How to Pick Your Next Android Phone: 2013 Edition
Put simply, there are too many
For starters, the golden rule: there is no "best" Android phone. There's only the best Android phone for you. If you like it and if it's in your price range, it's your best Android phone and no one gets to tell you otherwise (unless you actually chose a sucky phone, in which case you probably didn't follow this guide very well). Also, we're going to cover mainly U.S. phones, but understand when it comes to buying unlocked international devices, you may need to do some research to ensure you're not buying a phone that's incompatible with your network.
When (and How Often) Should I Upgrade?
When to upgrade is going to depend heavily on what type of user you are. Do you like keeping up with all the new hotness? Do you break your phones frequently? Can you afford to buy phones when necessary? How upgrades apply to you will depend heavily on these factors, but in general here are your main options for upgrading your phones:
Regular two year contracts, for the average upgrader:
Between AT&T, Verizon, and Sprint, most people sign up for a two year contract on their service anyway.
T-Mobile, while it technically doesn't have a contract on service, will financeyour hardwarefor two years. Without doing anything else, all four of these carriers will offer you the chance to upgrade after two years to a new device for relatively cheap or free. For most people who don't need to keep up with the Joneses, this is a perfectly fine interval.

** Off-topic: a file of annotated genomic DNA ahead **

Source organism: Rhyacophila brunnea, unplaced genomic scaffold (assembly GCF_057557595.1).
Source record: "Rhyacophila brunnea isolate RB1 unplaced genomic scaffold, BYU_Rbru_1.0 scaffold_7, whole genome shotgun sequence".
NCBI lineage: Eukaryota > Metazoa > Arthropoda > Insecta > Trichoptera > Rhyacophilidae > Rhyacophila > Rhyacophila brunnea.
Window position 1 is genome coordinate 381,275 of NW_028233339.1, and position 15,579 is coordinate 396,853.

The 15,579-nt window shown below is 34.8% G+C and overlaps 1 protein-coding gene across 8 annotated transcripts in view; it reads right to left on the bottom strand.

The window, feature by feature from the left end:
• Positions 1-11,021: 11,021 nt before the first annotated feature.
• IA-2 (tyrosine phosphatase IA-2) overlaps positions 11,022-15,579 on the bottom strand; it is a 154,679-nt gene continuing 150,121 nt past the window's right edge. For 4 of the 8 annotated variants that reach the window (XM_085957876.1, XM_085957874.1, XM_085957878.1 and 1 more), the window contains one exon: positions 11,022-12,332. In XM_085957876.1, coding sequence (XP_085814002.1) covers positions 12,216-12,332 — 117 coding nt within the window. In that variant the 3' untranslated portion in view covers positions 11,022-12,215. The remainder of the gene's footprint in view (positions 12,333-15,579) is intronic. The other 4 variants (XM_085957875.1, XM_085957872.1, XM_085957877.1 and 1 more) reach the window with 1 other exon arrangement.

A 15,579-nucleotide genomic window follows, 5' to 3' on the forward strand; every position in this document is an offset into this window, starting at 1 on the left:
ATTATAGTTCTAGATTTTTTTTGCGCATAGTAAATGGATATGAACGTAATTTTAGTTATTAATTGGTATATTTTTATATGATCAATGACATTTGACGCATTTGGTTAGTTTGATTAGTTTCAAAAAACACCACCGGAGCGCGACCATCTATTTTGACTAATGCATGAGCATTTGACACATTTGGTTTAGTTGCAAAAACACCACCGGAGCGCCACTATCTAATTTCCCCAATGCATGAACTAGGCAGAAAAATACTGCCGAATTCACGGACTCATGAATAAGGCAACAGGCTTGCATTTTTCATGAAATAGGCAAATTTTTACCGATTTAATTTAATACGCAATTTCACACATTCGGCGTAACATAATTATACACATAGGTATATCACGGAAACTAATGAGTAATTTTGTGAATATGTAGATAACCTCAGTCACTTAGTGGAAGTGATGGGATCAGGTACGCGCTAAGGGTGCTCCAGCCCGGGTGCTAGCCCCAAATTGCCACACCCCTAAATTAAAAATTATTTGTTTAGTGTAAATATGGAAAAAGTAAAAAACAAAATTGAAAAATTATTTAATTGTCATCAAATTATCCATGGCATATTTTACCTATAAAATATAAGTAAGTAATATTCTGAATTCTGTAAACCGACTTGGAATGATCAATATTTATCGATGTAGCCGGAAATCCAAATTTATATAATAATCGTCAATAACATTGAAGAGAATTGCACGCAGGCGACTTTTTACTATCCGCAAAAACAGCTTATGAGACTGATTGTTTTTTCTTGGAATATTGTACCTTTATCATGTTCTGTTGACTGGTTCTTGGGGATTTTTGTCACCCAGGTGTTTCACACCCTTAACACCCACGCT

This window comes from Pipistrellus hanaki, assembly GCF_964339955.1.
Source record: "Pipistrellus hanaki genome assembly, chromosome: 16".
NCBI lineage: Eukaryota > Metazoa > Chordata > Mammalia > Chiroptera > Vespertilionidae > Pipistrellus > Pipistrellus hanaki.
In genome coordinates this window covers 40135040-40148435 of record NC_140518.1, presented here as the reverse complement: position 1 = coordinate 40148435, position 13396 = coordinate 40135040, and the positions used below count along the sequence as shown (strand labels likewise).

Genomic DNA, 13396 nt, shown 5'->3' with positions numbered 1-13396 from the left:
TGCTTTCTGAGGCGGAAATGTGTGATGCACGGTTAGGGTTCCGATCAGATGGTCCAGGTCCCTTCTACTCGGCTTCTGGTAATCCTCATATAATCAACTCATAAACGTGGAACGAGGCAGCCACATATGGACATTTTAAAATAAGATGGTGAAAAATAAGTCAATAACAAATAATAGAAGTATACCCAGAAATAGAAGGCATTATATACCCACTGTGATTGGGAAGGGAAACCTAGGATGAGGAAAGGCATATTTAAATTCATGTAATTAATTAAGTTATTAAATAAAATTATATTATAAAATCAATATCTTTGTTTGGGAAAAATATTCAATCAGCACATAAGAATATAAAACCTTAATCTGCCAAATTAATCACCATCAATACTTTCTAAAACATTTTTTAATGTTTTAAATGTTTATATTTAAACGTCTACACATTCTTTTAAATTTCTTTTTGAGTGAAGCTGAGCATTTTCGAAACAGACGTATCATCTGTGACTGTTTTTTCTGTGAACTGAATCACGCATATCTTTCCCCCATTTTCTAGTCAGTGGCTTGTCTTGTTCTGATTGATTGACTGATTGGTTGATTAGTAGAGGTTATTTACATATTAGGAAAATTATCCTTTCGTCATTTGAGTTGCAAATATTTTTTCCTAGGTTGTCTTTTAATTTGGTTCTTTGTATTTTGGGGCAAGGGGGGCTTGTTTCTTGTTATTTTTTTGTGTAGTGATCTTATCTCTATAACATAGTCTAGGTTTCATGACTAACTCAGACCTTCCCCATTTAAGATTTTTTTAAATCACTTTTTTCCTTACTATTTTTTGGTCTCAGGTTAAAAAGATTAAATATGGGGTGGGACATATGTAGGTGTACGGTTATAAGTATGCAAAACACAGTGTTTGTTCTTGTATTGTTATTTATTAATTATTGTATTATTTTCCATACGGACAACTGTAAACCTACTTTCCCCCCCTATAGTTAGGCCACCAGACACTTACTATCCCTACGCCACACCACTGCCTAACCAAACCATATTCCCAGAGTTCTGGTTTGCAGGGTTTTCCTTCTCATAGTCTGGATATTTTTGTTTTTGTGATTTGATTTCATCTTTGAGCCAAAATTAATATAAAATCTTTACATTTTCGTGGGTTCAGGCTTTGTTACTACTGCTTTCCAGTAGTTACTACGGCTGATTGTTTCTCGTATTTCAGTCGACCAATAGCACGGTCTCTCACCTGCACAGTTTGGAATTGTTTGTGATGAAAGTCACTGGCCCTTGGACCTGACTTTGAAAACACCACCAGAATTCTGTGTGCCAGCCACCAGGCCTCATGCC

Accelerated upgrade plans for the gadget nerds:
All four of the major US carriers also offer some form of early upgrade plan. Whether or not it's worth taking advantage of is a whole guide unto itself
, but the short version is, if you want to upgrade frequently, T-Mobile and Sprint are your best bets, but Verizon might be worth it if you upgrade all the time to phones that cost more than $600 a piece off contract.
Off-contract phones for the mid-cycle upgraders, or the non-commital:
In the early days Android phones, if you wanted to buy a device without a contract subsidy, it could easily cost you upwards of $600. Today, you can buy the Nexus 5 for a starting price of $350, the Moto G for $179, and even the Moto X was on sale yesterday for $350. Not everything is available for cheap, but there are plenty of inexpensive options if you either hate contracts, or want to scratch that itch
until your next upgrade cycle.
All of that being said, just because you can upgrade doesn't mean you should. We all get gadget lust, but a couple new features or a new version of Android are rarely worth an extra $300 every six months (much less $600+ for some of the pricier models).
What time of year to purchase your phone can also be a bit of a crapshoot. There's never a particularly good time where you're sure not to see a new phone get released, but there are bad times. While the following can change from year to year, here are some common hot periods of activity:
Samsung, HTC): Over the last couple of years, HTC, Samsung, and Google have all had major products or platforms to announce within the same short time span from around February to June. The One, One X, Galaxy S4, and Google Play Editions of both companies' major flagship phones were all announced sometime in this time frame over the last couple years. If you're a fan of Samsung or HTC and you're looking at an upgrade in February, it's probably best to wait a couple months.
Fall (Motorola, LG, Google):